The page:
Tuesday, August 9, 2016

The Civilian Conservation Corps at Guernsey State Park

CCC Worker Statue Number 53 of 65 in America

As I look at society and the world of work in our country now, I am amazed at what was accomplished by the CCC in the 1930s. Two camps worked nearly four years in putting together, what today is, Guernsey State Park. Camp Nine was located between the Museum and the Spillway on the east side. Camp Ten, the west side camp, was situated on the south side of Skyline Drive at the foot of Mae West Hill.

Plaque on the Statue Base

The following three paragraphs are from my book – The Civilian Conservation & the Building of Guernsey State Park – With Folktales and Stories of the Park. Take a look at a free sample here.

  By 1935 there were 2,650 CCC camps in the United States with camps located in all of the forty-eight states. Young men, most with their first real job earned thirty dollars a month. Although a good number of people called this salary a dollar a day, it is not strictly accurate as weekends were off for the CCC men.  This would mean most worked twenty to twenty-five days per month, making their pay slightly more than a dollar a day. On a national level, there were some protests, thinking this salary too low, even for what many believed was a government handout. For the most part, the men were happy to have work and no records, which I have run across, report organized protests from workers in any of the Civilian Conservation Corps camps.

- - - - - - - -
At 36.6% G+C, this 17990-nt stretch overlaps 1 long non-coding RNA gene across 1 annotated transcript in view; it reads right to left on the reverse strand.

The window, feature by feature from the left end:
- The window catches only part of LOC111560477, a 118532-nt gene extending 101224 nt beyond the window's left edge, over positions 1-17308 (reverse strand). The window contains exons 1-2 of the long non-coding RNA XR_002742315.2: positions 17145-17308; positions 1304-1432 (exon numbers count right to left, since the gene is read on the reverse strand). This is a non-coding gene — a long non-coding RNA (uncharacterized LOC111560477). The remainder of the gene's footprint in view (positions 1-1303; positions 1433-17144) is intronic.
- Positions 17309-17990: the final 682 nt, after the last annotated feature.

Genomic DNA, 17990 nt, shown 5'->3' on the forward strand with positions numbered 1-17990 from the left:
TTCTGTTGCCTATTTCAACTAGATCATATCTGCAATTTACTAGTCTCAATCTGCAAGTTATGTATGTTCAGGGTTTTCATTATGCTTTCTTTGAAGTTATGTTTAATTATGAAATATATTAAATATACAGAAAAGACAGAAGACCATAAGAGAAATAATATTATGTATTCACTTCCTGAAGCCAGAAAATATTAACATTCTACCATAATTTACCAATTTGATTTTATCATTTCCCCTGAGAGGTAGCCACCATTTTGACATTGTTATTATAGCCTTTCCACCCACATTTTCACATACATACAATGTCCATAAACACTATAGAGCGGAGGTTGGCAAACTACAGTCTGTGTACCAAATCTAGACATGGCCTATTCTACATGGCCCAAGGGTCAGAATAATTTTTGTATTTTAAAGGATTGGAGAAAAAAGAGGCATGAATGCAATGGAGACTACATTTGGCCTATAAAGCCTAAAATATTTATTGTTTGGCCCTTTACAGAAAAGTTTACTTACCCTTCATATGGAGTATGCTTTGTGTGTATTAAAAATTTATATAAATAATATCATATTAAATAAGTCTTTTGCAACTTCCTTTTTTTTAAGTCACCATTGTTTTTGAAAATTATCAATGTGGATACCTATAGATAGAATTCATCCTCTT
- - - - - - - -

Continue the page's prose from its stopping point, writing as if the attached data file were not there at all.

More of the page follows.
The Magnificent CCC Museum Built by Camp Nine

Of the $30.00 the men were paid, each month, they were allowed to keep $5.00, the rest was sent home as relief for CCC member families. The $25.00 each worker's family received every month was one of the first real attempts in America to jump start the economy during the hard times of the Great Depression.

America's Most Elaborate Picnic Shelter - The Castle - on the Parks North Bluff

 The five dollars the workers kept each month might not sound like much in present day, but in the 1930s the men were able to buy camp, vouchers used to purchase articles at the camp store.  Any money left was used during weekend trips to town.

Here I Am Talking About My Book and Guernsey State Park

Want to see more? Take a look at a free sample here. 

The View From Mae West Hill on Skyline Drive